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German economy fares better than expected in fourth quarter
By Abigail Townsend
Date: Wednesday 24 Feb 2021
LONDON (ShareCast) - (Sharecast News) - The German economy fared better than expected in the final months of 2020, official data showed on Wednesday, although growth was sharply lower on the previous quarter.
According to Destatis, Germany's Federal Statistical Office, fourth-quarter gross domestic product rose by 0.3% after adjustments for price, seasonal and calendar variations. That was above both analyst expectations and the initial estimate, for 0.1% growth.
Year-on-year, the rate edged up by 0.3 percentage points to -3.7%, a marginal improvement on both consensus and the first estimate for -3.9%.
However, the 0.3% growth seen in the fourth quarter was a notable slowdown on the previous three months.
"After the historic 9.7% slump of the GDP in the second quarter of 2020, the Germany economy had recovered in the third quarter, [at] 8.5%," Destatis noted. "In the fourth quarter, however, the recovery process slowed due to the second coronavirus wave and another lockdown imposed at the end of the year."
There was a 3.3% fall in consumer spending in the last three months of the year, following a jump of 10.8% in the third quarter. Public consumption declined by 0.5%. Construction spending rose by 1.8%, however, and exports by 4.5%.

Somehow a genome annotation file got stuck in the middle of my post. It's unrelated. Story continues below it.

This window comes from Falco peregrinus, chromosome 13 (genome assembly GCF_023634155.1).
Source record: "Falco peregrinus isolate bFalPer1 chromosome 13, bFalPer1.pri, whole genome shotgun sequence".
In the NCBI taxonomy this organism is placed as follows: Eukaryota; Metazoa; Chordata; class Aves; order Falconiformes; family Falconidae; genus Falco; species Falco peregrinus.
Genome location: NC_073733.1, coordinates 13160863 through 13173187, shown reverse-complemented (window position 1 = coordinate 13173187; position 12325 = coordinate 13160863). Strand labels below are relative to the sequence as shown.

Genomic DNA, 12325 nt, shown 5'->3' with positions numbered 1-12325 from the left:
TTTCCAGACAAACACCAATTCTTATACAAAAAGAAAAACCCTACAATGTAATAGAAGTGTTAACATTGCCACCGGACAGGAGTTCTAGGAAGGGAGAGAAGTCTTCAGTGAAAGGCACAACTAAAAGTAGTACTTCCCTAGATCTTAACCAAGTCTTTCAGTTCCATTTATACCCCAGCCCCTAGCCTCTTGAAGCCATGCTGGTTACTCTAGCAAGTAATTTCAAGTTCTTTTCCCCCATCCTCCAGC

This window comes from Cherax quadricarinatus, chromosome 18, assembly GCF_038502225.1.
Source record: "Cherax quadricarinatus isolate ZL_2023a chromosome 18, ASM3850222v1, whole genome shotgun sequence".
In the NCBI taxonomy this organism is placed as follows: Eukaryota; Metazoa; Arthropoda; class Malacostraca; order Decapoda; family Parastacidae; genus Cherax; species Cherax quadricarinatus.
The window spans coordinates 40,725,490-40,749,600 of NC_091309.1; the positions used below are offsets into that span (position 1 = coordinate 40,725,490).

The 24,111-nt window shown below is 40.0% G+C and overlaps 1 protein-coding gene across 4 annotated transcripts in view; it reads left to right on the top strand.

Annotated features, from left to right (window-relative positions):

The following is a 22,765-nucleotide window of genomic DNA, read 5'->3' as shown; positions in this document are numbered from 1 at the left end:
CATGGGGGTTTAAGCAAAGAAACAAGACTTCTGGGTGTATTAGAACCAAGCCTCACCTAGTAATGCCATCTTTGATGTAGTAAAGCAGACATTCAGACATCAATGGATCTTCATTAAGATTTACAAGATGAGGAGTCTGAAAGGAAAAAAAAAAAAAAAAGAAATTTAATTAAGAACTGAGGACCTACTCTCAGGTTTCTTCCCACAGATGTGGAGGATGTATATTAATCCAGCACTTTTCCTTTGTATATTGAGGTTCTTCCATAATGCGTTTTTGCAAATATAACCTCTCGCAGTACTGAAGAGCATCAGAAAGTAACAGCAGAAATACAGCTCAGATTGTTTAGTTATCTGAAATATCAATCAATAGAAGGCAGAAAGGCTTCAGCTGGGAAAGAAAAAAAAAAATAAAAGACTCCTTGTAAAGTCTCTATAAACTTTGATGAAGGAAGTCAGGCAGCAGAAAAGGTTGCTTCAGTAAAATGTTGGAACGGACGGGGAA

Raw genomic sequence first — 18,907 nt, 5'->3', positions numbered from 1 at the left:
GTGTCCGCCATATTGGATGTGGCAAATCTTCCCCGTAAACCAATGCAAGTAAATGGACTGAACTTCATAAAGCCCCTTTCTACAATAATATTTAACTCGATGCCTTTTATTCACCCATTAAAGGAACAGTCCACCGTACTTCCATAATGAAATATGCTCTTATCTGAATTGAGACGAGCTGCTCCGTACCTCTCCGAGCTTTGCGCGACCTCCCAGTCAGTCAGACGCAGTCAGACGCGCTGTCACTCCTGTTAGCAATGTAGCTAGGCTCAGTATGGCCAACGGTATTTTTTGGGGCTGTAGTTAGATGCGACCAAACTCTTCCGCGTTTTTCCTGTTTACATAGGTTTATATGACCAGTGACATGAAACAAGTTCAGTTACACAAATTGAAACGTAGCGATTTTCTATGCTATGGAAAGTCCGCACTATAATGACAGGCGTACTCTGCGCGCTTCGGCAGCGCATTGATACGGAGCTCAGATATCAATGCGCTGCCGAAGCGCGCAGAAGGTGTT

Claus Vistesen, chief eurozone economist at Pantheon Macroeconomics, said: "Net investment rose by 1%, following a revised 3.9% increase in the third quarter, leaving sizeable gains in inventories and net exports as the main drivers of the small increase in GDP at the end of last year.
"These are encouraging numbers, but they also set up the economy for a stumble in the first quarter.
"Our base case is that GDP will fall by around 1%. Consumers' spending almost surely will remain soft through the first quarter, services will remain held back by virus restrictions, and goods spending will take a hit after the VAT hike."
Carsten Brzeski, global head of macro at ING, said: "The construction sector, industrial activity and foreign demand helped to stop the Germany economy falling into contraction during the second lockdown. The downside to these factors, however, is that it is very unlikely they will again prove to be strong insurance against contraction.
"Instead, the stricter lockdown measures since mid-December, the harsh winter weather in February, a reversal of any pre-Brexit hoarding in the UK and weaker foreign demand at least from other Eurozone countries have increased the risk of an unwelcome rotation. The growth drivers of the fourth quarter could easily become drags in the first."
Destatis also revised its figure for 2020 GDP, to -4.9% from -5.0%. Once adjusted for seasonally effects, the economy - the eurozone's largest - shrank by 5.3% over the year.